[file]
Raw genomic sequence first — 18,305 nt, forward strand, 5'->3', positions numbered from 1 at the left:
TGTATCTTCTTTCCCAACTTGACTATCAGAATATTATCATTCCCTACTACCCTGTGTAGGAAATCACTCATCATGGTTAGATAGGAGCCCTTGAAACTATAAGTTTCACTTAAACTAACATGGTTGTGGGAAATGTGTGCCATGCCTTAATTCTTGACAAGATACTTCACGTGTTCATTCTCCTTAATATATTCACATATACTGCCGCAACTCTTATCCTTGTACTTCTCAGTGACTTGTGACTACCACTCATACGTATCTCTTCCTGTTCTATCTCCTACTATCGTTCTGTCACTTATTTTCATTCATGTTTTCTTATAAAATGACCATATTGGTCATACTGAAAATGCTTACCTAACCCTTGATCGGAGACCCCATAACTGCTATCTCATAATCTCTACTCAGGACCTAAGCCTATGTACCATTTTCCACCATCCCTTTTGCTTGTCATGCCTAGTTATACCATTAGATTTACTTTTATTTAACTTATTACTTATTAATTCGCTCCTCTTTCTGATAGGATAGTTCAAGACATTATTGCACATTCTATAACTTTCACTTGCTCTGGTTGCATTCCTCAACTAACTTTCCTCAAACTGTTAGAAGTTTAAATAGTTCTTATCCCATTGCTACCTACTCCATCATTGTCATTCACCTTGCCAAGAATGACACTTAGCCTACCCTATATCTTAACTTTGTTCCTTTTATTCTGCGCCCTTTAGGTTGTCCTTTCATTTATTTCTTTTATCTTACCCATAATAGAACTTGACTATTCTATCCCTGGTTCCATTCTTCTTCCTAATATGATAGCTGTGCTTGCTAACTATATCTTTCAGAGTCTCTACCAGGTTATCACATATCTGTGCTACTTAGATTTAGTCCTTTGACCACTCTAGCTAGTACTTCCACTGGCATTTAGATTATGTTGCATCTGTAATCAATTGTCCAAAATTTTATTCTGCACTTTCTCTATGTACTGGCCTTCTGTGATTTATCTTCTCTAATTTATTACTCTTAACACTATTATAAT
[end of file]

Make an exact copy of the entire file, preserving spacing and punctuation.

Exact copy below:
Raw genomic sequence first — 18,305 nt, forward strand, 5'->3', positions numbered from 1 at the left:
TGTATCTTCTTTCCCAACTTGACTATCAGAATATTATCATTCCCTACTACCCTGTGTAGGAAATCACTCATCATGGTTAGATAGGAGCCCTTGAAACTATAAGTTTCACTTAAACTAACATGGTTGTGGGAAATGTGTGCCATGCCTTAATTCTTGACAAGATACTTCACGTGTTCATTCTCCTTAATATATTCACATATACTGCCGCAACTCTTATCCTTGTACTTCTCAGTGACTTGTGACTACCACTCATACGTATCTCTTCCTGTTCTATCTCCTACTATCGTTCTGTCACTTATTTTCATTCATGTTTTCTTATAAAATGACCATATTGGTCATACTGAAAATGCTTACCTAACCCTTGATCGGAGACCCCATAACTGCTATCTCATAATCTCTACTCAGGACCTAAGCCTATGTACCATTTTCCACCATCCCTTTTGCTTGTCATGCCTAGTTATACCATTAGATTTACTTTTATTTAACTTATTACTTATTAATTCGCTCCTCTTTCTGATAGGATAGTTCAAGACATTATTGCACATTCTATAACTTTCACTTGCTCTGGTTGCATTCCTCAACTAACTTTCCTCAAACTGTTAGAAGTTTAAATAGTTCTTATCCCATTGCTACCTACTCCATCATTGTCATTCACCTTGCCAAGAATGACACTTAGCCTACCCTATATCTTAACTTTGTTCCTTTTATTCTGCGCCCTTTAGGTTGTCCTTTCATTTATTTCTTTTATCTTACCCATAATAGAACTTGACTATTCTATCCCTGGTTCCATTCTTCTTCCTAATATGATAGCTGTGCTTGCTAACTATATCTTTCAGAGTCTCTACCAGGTTATCACATATCTGTGCTACTTAGATTTAGTCCTTTGACCACTCTAGCTAGTACTTCCACTGGCATTTAGATTATGTTGCATCTGTAATCAATTGTCCAAAATTTTATTCTGCACTTTCTCTATGTACTGGCCTTCTGTGATTTATCTTCTCTAATTTATTACTCTTAACACTATTATAAT